Rami Dabit

Research Assistant

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PBS

Yuchen Hou

Research Assistant

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PBS

Ananth Mahes

Research Assistant

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PBS

Rachel Mochizuki

Honors Student

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CS

Iris Moini-Nazeri

Research Assistant

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CE

Sairisheek Muttukuru

Research Assistant

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PBS

Ryan Neydavood

Research Assistant

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PBS, MATH

Bill Nguyen

Research Assistant

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PSTAT

Ruben Olmos

Research Assistant

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PBS

Fatima Qubadi

Research Assistant

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PBS

Angel Solares

Research Assistant

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CS

Yuval Steinhart

Research Assistant

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PSTAT

Shuyun Tang

Research Assistant

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MCDB

Archita Tharanipathy

Research Assistant

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CS

Kelly Yan

Research Assistant

Alumni

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Ethan Gao

Visiting Scholar
Ojai Valley School
(Summer 2020)

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Lu Han

Lab Volunteer
CE @ UCSB
(Spring 2021)

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Zuying Hu

MS Student
CS @ UCSB
(2020)

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Dylan Lin

Research Assistant
CS @ UCSB
(2020 - 2021)

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Ori Mizrahi

Research Assistant
CS @ UCSB
(2020)

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Kha Nguyen

Visiting Scholar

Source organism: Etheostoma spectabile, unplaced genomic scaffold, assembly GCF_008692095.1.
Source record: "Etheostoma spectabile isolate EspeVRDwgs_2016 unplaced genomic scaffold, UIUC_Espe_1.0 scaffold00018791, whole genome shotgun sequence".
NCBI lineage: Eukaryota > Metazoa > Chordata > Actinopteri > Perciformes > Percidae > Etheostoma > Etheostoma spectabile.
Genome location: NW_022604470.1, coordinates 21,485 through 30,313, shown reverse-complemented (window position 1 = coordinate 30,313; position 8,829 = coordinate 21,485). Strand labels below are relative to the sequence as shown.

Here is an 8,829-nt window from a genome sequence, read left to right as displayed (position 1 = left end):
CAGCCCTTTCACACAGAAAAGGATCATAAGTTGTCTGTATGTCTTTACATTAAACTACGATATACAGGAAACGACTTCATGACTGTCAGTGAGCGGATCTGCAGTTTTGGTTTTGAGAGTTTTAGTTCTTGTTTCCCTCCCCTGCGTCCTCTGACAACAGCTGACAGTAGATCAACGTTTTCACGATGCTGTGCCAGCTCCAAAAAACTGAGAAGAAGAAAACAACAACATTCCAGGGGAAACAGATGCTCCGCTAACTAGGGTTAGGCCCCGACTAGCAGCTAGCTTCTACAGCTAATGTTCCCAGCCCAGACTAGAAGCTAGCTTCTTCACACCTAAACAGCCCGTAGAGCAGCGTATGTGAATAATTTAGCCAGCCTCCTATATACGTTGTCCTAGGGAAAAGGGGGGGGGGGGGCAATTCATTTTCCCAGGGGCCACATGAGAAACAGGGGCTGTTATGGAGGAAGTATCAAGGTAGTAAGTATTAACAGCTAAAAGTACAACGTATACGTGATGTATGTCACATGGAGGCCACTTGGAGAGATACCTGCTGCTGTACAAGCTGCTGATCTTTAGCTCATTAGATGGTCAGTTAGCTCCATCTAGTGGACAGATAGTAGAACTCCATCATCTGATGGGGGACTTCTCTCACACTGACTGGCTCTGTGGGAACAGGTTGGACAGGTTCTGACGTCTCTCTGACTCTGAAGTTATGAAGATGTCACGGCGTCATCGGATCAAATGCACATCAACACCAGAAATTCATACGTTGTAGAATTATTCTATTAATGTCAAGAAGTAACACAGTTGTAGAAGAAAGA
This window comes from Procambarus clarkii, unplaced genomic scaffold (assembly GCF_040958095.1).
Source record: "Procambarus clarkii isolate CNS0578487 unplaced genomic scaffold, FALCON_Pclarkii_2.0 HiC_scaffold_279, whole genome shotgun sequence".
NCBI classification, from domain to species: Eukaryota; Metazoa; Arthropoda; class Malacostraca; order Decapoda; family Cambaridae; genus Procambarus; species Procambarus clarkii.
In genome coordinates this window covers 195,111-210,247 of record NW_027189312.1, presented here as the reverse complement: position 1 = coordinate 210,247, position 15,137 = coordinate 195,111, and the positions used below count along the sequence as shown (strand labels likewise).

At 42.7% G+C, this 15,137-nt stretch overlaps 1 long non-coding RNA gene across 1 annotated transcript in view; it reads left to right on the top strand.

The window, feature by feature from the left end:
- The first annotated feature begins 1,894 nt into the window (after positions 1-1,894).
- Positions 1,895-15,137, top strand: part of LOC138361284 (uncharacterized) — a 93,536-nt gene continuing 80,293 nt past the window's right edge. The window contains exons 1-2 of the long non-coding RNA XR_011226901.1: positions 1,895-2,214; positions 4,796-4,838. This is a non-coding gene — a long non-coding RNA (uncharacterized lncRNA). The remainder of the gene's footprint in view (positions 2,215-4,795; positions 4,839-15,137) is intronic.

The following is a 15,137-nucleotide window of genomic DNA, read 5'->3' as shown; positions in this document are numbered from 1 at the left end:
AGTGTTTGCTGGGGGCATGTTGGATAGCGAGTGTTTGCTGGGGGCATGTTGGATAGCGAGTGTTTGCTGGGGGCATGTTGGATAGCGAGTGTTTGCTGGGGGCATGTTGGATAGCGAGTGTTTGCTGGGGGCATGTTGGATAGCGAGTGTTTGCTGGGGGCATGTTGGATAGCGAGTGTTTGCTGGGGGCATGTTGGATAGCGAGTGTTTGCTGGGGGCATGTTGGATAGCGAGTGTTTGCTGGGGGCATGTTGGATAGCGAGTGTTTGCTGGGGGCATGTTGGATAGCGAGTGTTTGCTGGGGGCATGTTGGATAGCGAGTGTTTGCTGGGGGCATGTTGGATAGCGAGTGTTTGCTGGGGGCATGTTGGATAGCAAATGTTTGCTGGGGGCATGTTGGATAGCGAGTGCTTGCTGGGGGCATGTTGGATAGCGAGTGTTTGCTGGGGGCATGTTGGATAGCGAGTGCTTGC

UC San Diego
(Summer 2020)

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Rashi Raghulan

Research Assistant
MCDB @ UCSB
(2019 - 2020)

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Versha Rohatgi

Visiting Scholar
Mountain View High
(Summer 2020)

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Yusong Yan

Lab Volunteer
CS @ UCSB
(Summer 2020)

Join Us

We are looking for curious and talented individuals who share our passion for bionic vision. If you are interested in joining us, check out our Lab Manual to familiarize yourself with our lab policies.

PhD Students

The deadline to join us in Fall 2021 has now passed. The next deadline will happen in December 2021.

Please know that we get a lot of emails from prospective PhD students. If you decide to contact Michael before applying to the program, you can make your application stand out by demonstrating that you have spent some time on our website and thought hard about why bionic vision is a good fit for your skills and interest.

CS Master's Students

If you are a CS/ECE Master’s student looking for a project, please contact Michael to set up a time to meet.

We are looking for students interested in applying their methodological skills to research problems in bionic vision. All students should have a solid programming background and strengths in one of the following:

  • Human-computer interaction: Build VR/AR/XR applications applied to low vision and bionic vision (Unity, compute shaders, image processing, bionic vision simulations, eye tracking)
  • Machine learning/data science: Build predictive models applied to real-world datasets collected on retinal prosthesis patients (classification, regression, time-series analysis, interpretable models, heterogeneous data).
  • Software engineering/parallel programming: Develop parallelization back ends for pulse2percept, our open-source Python-based simulation framework (Python, Cython, SciPy, OpenMP, GPGPU, JAX).

Undergraduate Students

We are completely full. Please check back in September 2021.